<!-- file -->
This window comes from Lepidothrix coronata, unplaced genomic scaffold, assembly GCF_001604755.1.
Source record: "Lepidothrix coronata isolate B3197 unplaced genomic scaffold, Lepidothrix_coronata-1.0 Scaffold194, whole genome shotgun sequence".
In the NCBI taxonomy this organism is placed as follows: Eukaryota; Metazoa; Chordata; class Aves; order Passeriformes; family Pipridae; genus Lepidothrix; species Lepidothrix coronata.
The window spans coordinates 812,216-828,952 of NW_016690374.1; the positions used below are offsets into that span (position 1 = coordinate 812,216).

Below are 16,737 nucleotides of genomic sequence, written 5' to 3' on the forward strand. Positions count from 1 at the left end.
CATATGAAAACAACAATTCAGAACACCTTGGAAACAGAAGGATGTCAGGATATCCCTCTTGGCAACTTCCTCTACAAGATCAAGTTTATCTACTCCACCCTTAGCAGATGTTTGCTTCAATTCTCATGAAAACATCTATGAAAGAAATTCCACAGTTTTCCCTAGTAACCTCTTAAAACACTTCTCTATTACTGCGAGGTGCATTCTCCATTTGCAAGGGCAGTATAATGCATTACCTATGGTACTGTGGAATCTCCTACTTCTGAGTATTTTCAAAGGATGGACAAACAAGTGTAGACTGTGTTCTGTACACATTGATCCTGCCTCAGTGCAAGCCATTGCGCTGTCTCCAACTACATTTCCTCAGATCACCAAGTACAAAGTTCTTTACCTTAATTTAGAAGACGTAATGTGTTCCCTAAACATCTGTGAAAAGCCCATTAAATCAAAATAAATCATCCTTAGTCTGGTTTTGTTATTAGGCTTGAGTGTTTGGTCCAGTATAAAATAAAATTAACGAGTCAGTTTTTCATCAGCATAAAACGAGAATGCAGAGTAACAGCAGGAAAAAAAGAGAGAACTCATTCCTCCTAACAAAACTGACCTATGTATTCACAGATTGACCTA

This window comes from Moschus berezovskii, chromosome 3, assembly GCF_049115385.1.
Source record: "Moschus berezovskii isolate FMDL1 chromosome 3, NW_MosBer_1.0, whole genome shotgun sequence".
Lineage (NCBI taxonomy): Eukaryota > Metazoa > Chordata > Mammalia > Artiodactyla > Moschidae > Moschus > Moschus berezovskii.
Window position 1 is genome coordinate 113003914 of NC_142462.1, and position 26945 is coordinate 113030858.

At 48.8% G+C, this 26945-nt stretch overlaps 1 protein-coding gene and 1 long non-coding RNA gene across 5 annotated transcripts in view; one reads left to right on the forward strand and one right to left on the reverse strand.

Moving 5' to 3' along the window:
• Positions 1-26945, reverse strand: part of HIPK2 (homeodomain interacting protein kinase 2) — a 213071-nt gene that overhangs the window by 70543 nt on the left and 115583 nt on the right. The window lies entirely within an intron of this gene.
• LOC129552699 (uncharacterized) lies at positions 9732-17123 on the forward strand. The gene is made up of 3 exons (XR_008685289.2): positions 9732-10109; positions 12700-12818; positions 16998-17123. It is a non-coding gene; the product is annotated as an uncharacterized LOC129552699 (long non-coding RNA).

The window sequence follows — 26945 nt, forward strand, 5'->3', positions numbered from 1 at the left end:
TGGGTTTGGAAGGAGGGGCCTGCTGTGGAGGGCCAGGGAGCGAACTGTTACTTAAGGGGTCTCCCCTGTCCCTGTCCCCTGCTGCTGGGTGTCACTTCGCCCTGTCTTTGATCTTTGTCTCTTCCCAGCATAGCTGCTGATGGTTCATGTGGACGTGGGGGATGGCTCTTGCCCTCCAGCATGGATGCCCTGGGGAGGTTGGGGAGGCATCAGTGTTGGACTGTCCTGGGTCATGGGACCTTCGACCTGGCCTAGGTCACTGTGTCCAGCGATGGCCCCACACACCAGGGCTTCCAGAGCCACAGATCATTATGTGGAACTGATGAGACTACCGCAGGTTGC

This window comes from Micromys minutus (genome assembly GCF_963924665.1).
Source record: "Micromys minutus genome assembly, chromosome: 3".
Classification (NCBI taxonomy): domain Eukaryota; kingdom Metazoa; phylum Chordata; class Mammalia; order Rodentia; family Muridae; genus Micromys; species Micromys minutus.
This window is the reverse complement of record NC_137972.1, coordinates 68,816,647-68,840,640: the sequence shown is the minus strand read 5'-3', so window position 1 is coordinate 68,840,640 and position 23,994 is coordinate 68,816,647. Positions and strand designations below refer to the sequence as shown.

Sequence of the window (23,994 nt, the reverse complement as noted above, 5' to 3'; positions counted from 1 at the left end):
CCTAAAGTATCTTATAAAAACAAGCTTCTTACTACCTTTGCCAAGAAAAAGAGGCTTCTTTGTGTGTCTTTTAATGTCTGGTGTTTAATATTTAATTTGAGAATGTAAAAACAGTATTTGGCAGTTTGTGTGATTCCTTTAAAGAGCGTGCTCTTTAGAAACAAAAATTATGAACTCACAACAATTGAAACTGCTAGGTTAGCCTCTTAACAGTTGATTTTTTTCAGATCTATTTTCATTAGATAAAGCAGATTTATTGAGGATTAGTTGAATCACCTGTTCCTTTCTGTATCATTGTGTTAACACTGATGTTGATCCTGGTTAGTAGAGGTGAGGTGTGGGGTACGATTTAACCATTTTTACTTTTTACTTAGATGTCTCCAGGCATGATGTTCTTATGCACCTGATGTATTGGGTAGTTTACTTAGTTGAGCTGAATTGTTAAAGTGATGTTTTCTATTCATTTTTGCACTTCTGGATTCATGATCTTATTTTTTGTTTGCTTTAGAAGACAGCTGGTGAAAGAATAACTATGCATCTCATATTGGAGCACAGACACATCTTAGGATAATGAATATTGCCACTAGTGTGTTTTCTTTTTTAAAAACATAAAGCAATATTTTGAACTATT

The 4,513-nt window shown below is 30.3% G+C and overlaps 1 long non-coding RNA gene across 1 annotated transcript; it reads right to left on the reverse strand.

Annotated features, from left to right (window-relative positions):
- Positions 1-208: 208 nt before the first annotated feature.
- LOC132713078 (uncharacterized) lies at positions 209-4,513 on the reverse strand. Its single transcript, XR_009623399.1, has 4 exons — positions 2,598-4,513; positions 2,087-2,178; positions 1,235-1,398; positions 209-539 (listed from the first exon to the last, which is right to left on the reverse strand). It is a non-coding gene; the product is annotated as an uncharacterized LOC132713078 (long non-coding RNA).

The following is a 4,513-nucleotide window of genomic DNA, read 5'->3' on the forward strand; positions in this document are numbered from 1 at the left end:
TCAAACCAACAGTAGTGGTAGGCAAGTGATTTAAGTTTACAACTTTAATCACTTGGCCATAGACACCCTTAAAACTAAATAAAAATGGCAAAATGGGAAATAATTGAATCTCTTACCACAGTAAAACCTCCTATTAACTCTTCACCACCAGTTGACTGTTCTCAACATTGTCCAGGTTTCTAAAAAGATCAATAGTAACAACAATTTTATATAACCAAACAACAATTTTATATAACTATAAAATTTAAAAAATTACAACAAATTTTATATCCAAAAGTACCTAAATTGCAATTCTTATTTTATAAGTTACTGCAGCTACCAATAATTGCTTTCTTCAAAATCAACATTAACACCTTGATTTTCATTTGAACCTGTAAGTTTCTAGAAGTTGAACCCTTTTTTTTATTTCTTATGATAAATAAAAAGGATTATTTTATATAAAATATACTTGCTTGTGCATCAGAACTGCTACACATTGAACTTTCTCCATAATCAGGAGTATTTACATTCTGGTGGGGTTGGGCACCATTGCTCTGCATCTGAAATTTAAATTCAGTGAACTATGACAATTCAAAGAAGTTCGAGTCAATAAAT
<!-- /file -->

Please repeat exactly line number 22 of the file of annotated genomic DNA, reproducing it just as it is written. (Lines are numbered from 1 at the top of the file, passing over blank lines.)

CCTAAAGTATCTTATAAAAACAAGCTTCTTACTACCTTTGCCAAGAAAAAGAGGCTTCTTTGTGTGTCTTTTAATGTCTGGTGTTTAATATTTAATTTGAGAATGTAAAAACAGTATTTGGCAGTTTGTGTGATTCCTTTAAAGAGCGTGCTCTTTAGAAACAAAAATTATGAACTCACAACAATTGAAACTGCTAGGTTAGCCTCTTAACAGTTGATTTTTTTCAGATCTATTTTCATTAGATAAAGCAGATTTATTGAGGATTAGTTGAATCACCTGTTCCTTTCTGTATCATTGTGTTAACACTGATGTTGATCCTGGTTAGTAGAGGTGAGGTGTGGGGTACGATTTAACCATTTTTACTTTTTACTTAGATGTCTCCAGGCATGATGTTCTTATGCACCTGATGTATTGGGTAGTTTACTTAGTTGAGCTGAATTGTTAAAGTGATGTTTTCTATTCATTTTTGCACTTCTGGATTCATGATCTTATTTTTTGTTTGCTTTAGAAGACAGCTGGTGAAAGAATAACTATGCATCTCATATTGGAGCACAGACACATCTTAGGATAATGAATATTGCCACTAGTGTGTTTTCTTTTTTAAAAACATAAAGCAATATTTTGAACTATT